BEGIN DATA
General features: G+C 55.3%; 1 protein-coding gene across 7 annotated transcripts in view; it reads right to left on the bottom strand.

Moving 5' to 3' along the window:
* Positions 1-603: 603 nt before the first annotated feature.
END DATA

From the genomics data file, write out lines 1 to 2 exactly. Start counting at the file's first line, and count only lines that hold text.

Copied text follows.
General features: G+C 55.3%; 1 protein-coding gene across 7 annotated transcripts in view; it reads right to left on the bottom strand.

Moving 5' to 3' along the window: